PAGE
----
11 Feb Meet: Point to Point Acupuncture
PART I: Meet Jill
“I think I have a large capacity for joy that’s developed over the years. In large part, I attribute that to the hardships that I’ve had to face, including the deaths of my husband and my mother in succession. My container for holding joy and pain is very large and I think that directly influences my work with patients in the acupuncture clinic today. After my husband’s death in December 2007, I was overwhelmed by grief and developed a chronic ache in my back.
A friend suggested acupuncture and I began to get regular treatments. My back pain cleared up rather quickly. But anyone who’s been devastated by a sudden death knows that grieving is a process – both of shock and overwhelming sadness. Really, it’s a life long process.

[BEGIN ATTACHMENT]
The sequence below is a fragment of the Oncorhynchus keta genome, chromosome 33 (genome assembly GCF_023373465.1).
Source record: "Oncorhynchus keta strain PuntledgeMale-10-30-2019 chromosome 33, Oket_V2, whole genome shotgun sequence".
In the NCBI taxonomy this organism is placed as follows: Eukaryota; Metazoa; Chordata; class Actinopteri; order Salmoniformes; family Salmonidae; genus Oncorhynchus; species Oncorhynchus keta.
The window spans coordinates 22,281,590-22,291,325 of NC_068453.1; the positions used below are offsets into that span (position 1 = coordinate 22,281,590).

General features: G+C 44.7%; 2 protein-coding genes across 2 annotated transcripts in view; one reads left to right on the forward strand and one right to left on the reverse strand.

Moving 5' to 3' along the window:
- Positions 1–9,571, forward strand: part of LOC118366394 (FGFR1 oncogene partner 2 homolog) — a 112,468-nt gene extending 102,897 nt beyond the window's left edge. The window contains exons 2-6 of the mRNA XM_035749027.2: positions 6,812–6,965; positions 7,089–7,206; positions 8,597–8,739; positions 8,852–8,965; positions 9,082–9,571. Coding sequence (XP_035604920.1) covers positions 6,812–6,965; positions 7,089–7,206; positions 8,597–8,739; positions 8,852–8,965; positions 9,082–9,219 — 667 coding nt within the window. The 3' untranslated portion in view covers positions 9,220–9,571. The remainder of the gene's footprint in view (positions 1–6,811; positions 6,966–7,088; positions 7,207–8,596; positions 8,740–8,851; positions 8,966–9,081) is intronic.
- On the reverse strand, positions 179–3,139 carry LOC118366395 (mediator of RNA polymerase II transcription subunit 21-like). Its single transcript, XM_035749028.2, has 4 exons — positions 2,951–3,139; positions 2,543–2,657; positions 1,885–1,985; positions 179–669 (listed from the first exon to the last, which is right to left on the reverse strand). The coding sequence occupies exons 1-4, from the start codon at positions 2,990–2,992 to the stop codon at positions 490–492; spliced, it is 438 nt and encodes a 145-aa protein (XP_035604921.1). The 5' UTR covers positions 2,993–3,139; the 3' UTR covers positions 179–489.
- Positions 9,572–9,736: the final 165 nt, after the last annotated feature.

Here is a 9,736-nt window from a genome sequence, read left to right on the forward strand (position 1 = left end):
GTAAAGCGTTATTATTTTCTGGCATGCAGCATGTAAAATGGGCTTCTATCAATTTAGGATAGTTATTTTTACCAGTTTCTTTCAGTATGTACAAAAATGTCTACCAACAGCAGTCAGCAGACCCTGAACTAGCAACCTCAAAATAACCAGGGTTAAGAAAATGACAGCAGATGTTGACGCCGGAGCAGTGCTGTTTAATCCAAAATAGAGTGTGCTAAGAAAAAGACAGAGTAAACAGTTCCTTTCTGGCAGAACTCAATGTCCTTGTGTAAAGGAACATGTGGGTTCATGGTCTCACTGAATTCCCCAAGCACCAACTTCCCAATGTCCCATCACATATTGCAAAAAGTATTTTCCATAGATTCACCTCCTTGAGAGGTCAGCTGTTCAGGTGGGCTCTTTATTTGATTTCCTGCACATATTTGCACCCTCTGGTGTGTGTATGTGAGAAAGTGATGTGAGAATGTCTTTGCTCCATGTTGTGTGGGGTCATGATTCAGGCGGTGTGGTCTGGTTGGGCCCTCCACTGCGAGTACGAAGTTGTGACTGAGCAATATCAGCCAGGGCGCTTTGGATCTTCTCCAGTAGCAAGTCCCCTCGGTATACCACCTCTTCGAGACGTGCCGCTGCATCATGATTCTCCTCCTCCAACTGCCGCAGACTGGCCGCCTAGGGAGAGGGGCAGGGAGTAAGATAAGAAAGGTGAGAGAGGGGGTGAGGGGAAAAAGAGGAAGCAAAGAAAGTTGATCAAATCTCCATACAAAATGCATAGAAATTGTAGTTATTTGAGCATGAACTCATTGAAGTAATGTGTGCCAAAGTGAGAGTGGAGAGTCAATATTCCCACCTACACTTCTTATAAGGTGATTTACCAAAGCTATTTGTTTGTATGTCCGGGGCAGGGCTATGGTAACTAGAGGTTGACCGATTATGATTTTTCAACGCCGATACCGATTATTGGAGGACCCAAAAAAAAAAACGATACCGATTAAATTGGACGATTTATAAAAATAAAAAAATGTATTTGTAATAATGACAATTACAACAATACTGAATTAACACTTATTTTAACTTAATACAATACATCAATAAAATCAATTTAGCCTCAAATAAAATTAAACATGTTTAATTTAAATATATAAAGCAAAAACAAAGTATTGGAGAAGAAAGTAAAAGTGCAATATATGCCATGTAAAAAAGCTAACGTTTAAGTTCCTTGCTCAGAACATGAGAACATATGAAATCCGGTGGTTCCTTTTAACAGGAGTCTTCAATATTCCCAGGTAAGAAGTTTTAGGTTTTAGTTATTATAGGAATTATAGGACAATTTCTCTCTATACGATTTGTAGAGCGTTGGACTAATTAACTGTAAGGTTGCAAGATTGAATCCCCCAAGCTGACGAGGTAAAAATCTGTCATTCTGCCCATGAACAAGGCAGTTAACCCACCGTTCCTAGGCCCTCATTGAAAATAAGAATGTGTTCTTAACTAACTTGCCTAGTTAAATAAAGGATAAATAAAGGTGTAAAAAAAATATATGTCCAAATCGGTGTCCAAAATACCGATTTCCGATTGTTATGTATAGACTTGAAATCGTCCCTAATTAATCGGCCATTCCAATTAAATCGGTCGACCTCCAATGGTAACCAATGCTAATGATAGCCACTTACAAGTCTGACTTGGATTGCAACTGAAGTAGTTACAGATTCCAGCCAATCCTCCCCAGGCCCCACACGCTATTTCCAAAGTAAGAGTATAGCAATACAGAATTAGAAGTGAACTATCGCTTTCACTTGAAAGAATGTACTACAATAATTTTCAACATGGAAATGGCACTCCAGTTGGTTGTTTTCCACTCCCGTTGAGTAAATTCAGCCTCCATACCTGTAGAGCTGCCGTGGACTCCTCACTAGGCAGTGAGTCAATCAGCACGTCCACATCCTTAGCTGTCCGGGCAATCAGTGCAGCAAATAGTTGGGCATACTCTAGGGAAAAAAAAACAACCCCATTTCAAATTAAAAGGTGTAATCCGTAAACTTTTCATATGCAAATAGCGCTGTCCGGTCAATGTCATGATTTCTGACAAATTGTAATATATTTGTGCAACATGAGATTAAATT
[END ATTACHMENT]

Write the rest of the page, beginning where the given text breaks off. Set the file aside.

My acupuncturist and I developed a very strong bond during the hardest part of my grieving process. And, I came out of it realizing that Chinese Medicine – acupuncture – treats way more than just physical complaints; it treats the spirit.
When I moved from Bloomington, Indiana to Ohio for family reasons, I decided to go to acupuncture school. Given my background in Social Work, I’m very into accessibility, community and economic justice. Community acupuncture is aligned with those values. In community-style clinics, we offer a sliding scale fee which makes this amazing modality accessible to people who may not otherwise be able to afford consistent treatments.
It’s acupuncture for the masses, really. And, the community that has formed at Point to Point Community Acupuncture is so strong. Family members come in together. Friends book appointments together and have “acu-dates.” I know when my patients lose jobs, get jobs, when their dog dies, when their kid is in rehab, when they’re getting married, divorced and everything in between. This kind of trust creates a very powerful community for people to tap into when they need a safe place to heal, come to terms with things, and reset themselves.” ~Jill
PART II: Meet Point To Point Community Acupuncture